Assisted Suicide Laws Concern Disability Advocates

CW: Assisted Suicide

Four disability groups have launched a lawsuit aimed at overturning California’s assisted suicide law, claiming that it devalues their lives and encourages discrimination against them.

The original California law permitting terminally ill persons to receive prescriptions for life-ending medications was passed in 2016. According to advocates, the amended version, which went into effect last year, lacks critical safeguards and violates both the United States Constitution and the Americans with Disabilities Act.

Plaintiffs in the federal action, filed in Los Angeles County, contend that people with disabilities and racial and ethnic minorities are more likely to use life-ending medications because those groups are less likely to obtain sufficient medical and mental health care.

Advocates are concerned that vulnerable persons will be coerced into suicide by family members or caregivers, or that they will feel pressure themselves because they do not want to be a burden.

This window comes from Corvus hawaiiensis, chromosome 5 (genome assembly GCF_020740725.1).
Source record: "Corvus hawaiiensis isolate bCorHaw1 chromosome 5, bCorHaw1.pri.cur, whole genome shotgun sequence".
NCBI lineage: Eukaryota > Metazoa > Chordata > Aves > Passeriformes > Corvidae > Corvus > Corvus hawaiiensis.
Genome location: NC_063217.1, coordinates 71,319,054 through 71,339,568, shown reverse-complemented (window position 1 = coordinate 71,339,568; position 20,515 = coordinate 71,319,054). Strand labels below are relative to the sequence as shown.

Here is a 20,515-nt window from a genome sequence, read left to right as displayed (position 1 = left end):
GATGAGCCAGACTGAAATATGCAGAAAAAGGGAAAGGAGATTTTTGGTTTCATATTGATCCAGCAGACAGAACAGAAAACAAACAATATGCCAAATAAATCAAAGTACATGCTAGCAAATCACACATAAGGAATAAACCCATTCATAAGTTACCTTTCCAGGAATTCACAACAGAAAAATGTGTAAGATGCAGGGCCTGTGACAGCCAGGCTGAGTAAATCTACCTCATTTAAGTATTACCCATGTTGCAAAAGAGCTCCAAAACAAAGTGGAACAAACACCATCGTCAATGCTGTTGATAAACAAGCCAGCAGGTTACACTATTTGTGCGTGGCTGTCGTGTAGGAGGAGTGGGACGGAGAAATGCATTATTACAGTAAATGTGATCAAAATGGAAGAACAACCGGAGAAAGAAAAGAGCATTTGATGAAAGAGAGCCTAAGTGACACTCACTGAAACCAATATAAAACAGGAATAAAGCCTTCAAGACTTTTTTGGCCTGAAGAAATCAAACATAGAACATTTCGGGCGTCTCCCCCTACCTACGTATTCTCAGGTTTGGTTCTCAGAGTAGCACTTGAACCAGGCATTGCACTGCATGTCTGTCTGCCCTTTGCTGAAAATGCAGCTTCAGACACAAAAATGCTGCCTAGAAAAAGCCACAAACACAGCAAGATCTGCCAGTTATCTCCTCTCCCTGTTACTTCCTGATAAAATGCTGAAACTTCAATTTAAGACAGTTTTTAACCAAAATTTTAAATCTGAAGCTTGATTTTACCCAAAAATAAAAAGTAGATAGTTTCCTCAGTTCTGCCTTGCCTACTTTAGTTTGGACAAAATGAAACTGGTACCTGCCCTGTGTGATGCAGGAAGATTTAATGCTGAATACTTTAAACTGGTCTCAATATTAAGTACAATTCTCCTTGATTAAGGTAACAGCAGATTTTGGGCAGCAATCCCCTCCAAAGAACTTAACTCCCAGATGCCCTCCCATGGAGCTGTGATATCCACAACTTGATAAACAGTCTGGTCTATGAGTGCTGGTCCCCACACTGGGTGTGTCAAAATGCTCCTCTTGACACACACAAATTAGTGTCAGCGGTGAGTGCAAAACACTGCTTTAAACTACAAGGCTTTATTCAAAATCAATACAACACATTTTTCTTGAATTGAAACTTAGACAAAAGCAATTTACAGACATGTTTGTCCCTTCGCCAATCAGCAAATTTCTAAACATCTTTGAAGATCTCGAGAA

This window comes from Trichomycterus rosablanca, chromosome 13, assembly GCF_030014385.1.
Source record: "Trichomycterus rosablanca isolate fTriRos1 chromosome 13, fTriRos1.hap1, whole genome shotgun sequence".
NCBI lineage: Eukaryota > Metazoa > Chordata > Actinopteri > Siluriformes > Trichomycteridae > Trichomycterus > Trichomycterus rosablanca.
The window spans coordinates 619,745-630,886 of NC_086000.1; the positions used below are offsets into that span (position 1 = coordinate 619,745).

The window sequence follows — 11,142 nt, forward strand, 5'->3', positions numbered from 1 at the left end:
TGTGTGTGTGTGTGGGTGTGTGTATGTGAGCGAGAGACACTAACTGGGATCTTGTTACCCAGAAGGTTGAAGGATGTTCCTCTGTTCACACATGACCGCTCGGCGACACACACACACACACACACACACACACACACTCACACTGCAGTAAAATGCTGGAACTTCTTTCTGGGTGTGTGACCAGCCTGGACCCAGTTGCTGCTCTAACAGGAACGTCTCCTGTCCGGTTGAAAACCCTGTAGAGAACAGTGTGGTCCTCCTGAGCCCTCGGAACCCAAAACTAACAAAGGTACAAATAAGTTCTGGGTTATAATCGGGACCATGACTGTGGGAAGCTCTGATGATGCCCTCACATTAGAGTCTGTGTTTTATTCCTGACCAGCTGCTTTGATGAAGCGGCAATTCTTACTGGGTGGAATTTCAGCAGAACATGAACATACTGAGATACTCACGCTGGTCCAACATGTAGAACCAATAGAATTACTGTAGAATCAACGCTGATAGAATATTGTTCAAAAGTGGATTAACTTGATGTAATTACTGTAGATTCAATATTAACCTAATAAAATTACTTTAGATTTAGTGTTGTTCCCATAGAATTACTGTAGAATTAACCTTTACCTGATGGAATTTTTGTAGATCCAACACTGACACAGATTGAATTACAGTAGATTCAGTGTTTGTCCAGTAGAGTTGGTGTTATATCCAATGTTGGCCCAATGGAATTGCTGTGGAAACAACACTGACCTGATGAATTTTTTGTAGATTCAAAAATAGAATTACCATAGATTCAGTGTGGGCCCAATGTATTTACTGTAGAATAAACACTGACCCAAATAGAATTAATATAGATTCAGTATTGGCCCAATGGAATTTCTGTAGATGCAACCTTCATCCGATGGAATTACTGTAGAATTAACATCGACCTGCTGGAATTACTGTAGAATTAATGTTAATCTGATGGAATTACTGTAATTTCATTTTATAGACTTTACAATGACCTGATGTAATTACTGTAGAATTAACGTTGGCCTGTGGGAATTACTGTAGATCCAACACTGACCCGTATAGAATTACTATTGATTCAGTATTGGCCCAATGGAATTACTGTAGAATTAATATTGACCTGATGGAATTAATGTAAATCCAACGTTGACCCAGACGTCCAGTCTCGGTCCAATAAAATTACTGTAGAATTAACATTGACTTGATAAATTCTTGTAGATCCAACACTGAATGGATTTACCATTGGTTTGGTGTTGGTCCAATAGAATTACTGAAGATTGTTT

According to the lawsuit, California’s approach, known as the End of Life Option Act, is reminiscent of the discredited practice of eugenics, which formerly attempted to prevent people who were disabled and other minority groups from reproducing.

California, along with Washington, D.C., is one of ten states which has laws regarding assisted death. Colorado, Hawaii, Maine, Montana, New Jersey, New Mexico, Oregon, Vermont, and Washington also have similar laws

Proponents of the amended law claimed that the safeguards had become superfluous, time-consuming hurdles, and that other safeguards remained in the statute. Compassion & Choices, an organization that pushes for assisted suicide laws, published a 2017 survey that revealed 21% of people died or became too ill to proceed with the steps. Supporters of the bill stated that they were unaware of any abuse or coercion.

According to the lawsuit, those who may live indefinitely with competent medical care can be declared terminally ill and hence qualified for the medications if they would die within six months if such care were not available. This could include people with kidney diseases who refuse dialysis or diabetics who refuse insulin, according to the lawsuit.

It should not be easier for disabled people to die than to live. Our lives are valuable. Life with a disability can be lived, and disabled people shouldn’t be treated as a burden.


Shapiro, Joseph. “Disability Groups Say California’s Assisted Suicide Law Discriminates against Them.” NPR, NPR, 27 Apr. 2023,,Disability%20groups%20say%20California%27s%20assisted%20suicide%20law%20discriminates%20against%20them,and%20encourages%20discrimination%20against%20them. 

Thompson, Don. “Disability Rights Groups Sue to Overturn California’s Physician-Assisted Death Law.” KFF Health News, Kaiser Family Foundation , 27 Apr. 2023,

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